Almost a year after leading Canada’s National Women’s Team to Olympic gold on home ice, the accolades
continue to pour in for Hockey Canada’s very own Melody Davidson.
Davidson, currently the head scout of women’s national team programs and a two-time Olympic gold
medal-winning head coach of Canada’s National Women’s Team, will be inducted into the Canadian Olympic Hall
of Fame this spring.
The Canadian Olympic Committee announced this year’s five inductees Tuesday, February 8, with Davidson
being called to the Hall along with cycling builder Marc Lemay, bobsledder David MacEachern, swimmer Curtis
Myden and figure skater Elvis Stojko, who are all described as “legendary Olympic figures.”
Davidson has been an influential force within the women’s hockey world for more than three decades, from
coaching her younger brother’s team while growing up in Oyen, Alta., to coaching Canada to three Olympic gold
She served as assistant coach at the 2002 Olympic Games in Salt Lake City, where Canada won its first-ever
gold, and took the reins as head coach at both the 2006 Olympics in Torino and the 2010 Games in Vancouver,
where Canada successfully defended its title as the best women’s hockey team in the world.
“Davidson is globally admired for her dedication to the women’s game, her core belief in values and her
leadership,” the COC described in a news release. Davidson is also the only person to be named to the
Canadian Association for the Advancement of Women and Sport and Physical Activity’s most influential women
list for five straight years, an accomplishment announced just last month.
“I am both honoured and humbled to be regarded so highly by the Canadian Olympic Committee, alongside my
amazing fellow inductees,” Davidson said. “This is an unexpected thrill that should be shared with women’s
hockey supporters and fans across the country.”
Since Canada’s double hockey gold at Vancouver 2010, a celebration also shared with ecstatic fans across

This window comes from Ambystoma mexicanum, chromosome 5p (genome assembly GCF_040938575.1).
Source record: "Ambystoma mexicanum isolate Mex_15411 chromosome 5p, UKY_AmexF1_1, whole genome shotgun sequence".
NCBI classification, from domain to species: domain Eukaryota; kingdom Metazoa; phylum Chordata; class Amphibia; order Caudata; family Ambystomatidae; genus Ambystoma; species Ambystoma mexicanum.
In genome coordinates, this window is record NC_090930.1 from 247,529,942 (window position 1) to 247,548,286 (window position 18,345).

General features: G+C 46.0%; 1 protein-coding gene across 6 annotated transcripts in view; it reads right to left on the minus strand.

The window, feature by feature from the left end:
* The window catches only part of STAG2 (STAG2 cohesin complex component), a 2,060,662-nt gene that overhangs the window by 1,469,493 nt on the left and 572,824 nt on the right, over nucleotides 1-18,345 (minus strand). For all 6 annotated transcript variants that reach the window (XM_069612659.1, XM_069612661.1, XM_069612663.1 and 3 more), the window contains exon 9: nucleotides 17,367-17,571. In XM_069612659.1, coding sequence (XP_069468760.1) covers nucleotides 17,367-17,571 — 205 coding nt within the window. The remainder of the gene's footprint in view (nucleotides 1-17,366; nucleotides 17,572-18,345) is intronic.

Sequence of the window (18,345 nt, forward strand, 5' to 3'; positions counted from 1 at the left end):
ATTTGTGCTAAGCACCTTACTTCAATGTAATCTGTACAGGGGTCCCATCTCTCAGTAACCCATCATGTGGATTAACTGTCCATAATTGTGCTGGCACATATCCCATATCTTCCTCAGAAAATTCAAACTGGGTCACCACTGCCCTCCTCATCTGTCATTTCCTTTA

the country, Davidson has received several prestigious recognitions, including the 2010 Petro Canada Coaching
Excellence Award from the Coaching Association of Canada, the 2010 C. Vivian Stringer Coaching Award from the
United States Sports Academy and the 2010 Jack Donohue Coach of the Year Award from Coaches of Canada. The
University of Alberta also named Davidson a 2010 Distinguished Alumni.
This year’s Canadian Olympic Hall of Fame Gala Dinner and Induction Ceremony are set for Saturday, April
16 in Moncton, N.B. It will cap off a week of festivities and feature a full artistic program, the details of
which will be revealed at a later date, according to the Canadian Olympic Committee.
“The Vancouver Games ignited Olympic spirit and passion all across Canada,” said COC president Marcel
Aubut. “The Hall of Fame is the COC’s most prestigious event, and we are thrilled to share this incredible
experience with the gracious people of Moncton, as we recognize this truly outstanding class of Hall of Fame
About the Canadian Olympic Committee:
The Canadian Olympic Committee is a national, private, not-for-profit organization committed to sport
excellence. It is responsible for all aspects of Canada's involvement in the Olympic Movement, including
Canada's participation in the Olympic and Pan American Games and a wide variety of programs that promote the
Olympic Movement in Canada through cultural and educational means. First recognized by the International
Olympic Committee in 1907, the COC has evolved into a multi-faceted sport organization providing financial
support, services and leadership to the Canadian amateur high performance sport community.